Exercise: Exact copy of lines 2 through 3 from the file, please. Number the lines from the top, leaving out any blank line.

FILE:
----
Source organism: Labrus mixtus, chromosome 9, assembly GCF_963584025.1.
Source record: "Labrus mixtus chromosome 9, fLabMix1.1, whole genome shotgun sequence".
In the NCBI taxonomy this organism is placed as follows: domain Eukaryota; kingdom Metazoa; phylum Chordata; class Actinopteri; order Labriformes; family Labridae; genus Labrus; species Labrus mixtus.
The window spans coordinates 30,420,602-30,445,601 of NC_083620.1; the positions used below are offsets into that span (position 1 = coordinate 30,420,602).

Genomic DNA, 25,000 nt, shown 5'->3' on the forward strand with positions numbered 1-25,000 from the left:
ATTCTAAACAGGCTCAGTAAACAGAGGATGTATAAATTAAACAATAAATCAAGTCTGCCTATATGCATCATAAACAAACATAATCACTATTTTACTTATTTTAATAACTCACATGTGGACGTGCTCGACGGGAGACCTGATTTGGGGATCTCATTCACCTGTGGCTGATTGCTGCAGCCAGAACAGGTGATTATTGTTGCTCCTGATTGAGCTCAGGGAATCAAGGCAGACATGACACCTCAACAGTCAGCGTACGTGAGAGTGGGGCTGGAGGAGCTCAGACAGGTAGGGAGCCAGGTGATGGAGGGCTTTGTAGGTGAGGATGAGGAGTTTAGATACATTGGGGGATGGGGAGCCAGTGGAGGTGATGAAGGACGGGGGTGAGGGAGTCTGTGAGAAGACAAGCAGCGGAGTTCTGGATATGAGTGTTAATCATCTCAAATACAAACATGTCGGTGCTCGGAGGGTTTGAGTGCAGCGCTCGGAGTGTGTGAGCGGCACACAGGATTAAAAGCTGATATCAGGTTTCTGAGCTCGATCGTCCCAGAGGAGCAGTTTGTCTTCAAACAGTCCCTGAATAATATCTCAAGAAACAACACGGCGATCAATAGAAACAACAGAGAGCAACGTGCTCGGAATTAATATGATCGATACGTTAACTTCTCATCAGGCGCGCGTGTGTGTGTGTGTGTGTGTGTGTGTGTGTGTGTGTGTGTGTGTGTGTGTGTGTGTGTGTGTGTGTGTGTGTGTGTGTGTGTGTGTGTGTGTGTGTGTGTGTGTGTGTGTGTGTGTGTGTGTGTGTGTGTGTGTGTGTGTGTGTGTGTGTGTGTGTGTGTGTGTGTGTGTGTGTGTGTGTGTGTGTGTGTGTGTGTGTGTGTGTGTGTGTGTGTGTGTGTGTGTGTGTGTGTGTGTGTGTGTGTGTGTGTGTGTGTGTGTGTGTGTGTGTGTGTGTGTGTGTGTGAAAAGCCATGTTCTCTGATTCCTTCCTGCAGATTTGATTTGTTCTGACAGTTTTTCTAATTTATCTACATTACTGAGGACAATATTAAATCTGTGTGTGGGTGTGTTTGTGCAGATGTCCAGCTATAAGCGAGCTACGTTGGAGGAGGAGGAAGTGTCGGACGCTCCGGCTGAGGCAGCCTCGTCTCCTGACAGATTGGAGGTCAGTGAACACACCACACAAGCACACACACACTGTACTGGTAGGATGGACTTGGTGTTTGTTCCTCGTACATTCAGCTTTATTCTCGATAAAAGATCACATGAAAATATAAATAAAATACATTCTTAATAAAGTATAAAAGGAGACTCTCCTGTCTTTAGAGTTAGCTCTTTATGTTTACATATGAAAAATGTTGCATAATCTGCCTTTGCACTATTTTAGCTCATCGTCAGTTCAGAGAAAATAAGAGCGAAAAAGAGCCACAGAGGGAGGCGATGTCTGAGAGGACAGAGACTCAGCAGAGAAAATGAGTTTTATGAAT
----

Source record: "Labrus mixtus chromosome 9, fLabMix1.1, whole genome shotgun sequence".
In the NCBI taxonomy this organism is placed as follows: domain Eukaryota; kingdom Metazoa; phylum Chordata; class Actinopteri; order Labriformes; family Labridae; genus Labrus; species Labrus mixtus.